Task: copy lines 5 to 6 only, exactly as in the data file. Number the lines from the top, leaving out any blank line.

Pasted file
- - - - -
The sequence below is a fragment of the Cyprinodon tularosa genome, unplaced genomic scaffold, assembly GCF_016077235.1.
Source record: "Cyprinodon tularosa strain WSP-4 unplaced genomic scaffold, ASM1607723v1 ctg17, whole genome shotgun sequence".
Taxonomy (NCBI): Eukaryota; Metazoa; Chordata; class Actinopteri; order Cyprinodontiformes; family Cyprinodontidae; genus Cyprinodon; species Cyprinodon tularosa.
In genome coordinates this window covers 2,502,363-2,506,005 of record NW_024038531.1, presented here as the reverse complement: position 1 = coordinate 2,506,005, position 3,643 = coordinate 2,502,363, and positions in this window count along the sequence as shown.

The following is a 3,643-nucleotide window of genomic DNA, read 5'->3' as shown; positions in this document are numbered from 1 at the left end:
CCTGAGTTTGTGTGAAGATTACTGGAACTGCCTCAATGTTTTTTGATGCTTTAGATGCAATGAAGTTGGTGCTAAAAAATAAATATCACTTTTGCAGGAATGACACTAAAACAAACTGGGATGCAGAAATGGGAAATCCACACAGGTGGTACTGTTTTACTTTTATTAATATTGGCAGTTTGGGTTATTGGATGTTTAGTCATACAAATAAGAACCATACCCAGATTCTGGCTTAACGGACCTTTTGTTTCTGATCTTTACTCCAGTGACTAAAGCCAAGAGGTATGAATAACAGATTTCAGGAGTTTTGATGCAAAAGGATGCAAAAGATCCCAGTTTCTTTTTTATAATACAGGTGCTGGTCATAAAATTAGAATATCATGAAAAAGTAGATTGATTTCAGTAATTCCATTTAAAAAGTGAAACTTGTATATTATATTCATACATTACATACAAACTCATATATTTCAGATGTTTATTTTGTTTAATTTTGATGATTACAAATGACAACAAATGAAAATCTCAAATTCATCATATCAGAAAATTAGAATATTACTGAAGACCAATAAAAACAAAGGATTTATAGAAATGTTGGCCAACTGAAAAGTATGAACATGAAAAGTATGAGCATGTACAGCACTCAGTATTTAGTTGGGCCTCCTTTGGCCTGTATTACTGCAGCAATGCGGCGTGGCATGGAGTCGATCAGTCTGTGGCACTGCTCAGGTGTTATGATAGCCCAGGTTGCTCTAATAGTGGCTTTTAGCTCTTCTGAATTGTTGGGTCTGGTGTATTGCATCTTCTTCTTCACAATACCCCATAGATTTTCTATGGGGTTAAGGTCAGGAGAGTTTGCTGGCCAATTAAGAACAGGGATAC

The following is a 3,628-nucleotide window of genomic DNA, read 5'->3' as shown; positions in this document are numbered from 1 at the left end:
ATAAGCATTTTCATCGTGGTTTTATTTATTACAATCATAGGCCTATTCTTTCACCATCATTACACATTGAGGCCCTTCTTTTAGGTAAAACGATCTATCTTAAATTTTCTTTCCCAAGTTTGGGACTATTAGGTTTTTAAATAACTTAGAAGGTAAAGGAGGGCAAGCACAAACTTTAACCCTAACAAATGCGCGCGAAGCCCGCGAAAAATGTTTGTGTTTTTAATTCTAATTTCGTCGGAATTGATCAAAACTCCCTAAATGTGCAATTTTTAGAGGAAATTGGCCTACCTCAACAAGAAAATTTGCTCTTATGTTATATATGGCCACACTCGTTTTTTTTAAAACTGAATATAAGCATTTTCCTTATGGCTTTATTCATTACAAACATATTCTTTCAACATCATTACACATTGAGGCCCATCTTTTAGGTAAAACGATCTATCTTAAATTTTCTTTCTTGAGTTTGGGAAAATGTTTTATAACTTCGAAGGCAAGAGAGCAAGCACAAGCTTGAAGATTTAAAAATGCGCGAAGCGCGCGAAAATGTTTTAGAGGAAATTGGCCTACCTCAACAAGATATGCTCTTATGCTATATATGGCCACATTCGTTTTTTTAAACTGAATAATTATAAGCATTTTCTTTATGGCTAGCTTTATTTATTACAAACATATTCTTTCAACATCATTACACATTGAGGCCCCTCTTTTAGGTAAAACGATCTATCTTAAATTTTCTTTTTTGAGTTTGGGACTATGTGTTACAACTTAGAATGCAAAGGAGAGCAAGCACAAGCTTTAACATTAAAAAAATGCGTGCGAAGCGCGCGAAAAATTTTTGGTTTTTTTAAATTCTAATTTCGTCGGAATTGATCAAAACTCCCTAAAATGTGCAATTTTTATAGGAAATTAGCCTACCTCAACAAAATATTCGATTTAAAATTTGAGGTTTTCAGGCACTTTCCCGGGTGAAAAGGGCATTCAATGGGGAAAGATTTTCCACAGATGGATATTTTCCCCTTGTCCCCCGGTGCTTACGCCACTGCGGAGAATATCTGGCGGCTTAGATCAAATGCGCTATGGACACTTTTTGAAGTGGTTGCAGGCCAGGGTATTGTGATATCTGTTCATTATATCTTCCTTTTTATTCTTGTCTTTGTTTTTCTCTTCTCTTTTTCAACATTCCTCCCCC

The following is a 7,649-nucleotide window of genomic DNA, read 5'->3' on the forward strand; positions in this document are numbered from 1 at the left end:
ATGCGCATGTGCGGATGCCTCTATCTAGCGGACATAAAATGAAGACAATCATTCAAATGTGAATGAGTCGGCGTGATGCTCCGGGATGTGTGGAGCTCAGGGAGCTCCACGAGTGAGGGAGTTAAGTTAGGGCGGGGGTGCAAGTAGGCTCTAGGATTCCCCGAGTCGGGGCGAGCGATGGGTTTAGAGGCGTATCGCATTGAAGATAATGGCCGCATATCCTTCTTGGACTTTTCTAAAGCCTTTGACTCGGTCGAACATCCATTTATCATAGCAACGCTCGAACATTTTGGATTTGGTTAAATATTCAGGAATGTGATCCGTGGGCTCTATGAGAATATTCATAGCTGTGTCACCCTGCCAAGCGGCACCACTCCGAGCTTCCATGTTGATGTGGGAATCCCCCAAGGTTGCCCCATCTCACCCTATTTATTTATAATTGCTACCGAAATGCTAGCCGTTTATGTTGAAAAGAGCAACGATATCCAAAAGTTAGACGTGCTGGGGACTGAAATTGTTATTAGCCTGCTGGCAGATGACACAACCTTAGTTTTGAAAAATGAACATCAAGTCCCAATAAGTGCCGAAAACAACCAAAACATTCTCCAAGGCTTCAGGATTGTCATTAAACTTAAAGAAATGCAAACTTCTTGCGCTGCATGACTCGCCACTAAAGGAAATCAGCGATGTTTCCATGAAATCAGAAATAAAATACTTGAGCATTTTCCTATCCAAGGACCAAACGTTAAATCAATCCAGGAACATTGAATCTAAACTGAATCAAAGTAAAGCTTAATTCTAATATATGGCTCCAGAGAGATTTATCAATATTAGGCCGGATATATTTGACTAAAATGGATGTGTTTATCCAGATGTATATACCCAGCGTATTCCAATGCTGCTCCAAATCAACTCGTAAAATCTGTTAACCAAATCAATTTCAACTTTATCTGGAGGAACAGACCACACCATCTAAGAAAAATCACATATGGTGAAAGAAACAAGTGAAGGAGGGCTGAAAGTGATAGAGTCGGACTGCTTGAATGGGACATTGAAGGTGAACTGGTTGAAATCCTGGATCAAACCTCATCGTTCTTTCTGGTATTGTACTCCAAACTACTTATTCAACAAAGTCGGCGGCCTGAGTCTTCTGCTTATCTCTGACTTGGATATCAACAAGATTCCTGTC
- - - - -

The following is a 3,643-nucleotide window of genomic DNA, read 5'->3' as shown; positions in this document are numbered from 1 at the left end:
CCTGAGTTTGTGTGAAGATTACTGGAACTGCCTCAATGTTTTTTGATGCTTTAGATGCAATGAAGTTGGTGCTAAAAAATAAATATCACTTTTGCAGGAATGACACTAAAACAAACTGGGATGCAGAAATGGGAAATCCACACAGGTGGTACTGTTTTACTTTTATTAATATTGGCAGTTTGGGTTATTGGATGTTTAGTCATACAAATAAGAACCATACCCAGATTCTGGCTTAACGGACCTTTTGTTTCTGATCTTTACTCCAGTGACTAAAGCCAAGAGGTATGAATAACAGATTTCAGGAGTTTTGATGCAAAAGGATGCAAAAGATCCCAGTTTCTTTTTTATAATACAGGTGCTGGTCATAAAATTAGAATATCATGAAAAAGTAGATTGATTTCAGTAATTCCATTTAAAAAGTGAAACTTGTATATTATATTCATACATTACATACAAACTCATATATTTCAGATGTTTATTTTGTTTAATTTTGATGATTACAAATGACAACAAATGAAAATCTCAAATTCATCATATCAGAAAATTAGAATATTACTGAAGACCAATAAAAACAAAGGATTTATAGAAATGTTGGCCAACTGAAAAGTATGAACATGAAAAGTATGAGCATGTACAGCACTCAGTATTTAGTTGGGCCTCCTTTGGCCTGTATTACTGCAGCAATGCGGCGTGGCATGGAGTCGATCAGTCTGTGGCACTGCTCAGGTGTTATGATAGCCCAGGTTGCTCTAATAGTGGCTTTTAGCTCTTCTGAATTGTTGGGTCTGGTGTATTGCATCTTCTTCTTCACAATACCCCATAGATTTTCTATGGGGTTAAGGTCAGGAGAGTTTGCTGGCCAATTAAGAACAGGGATAC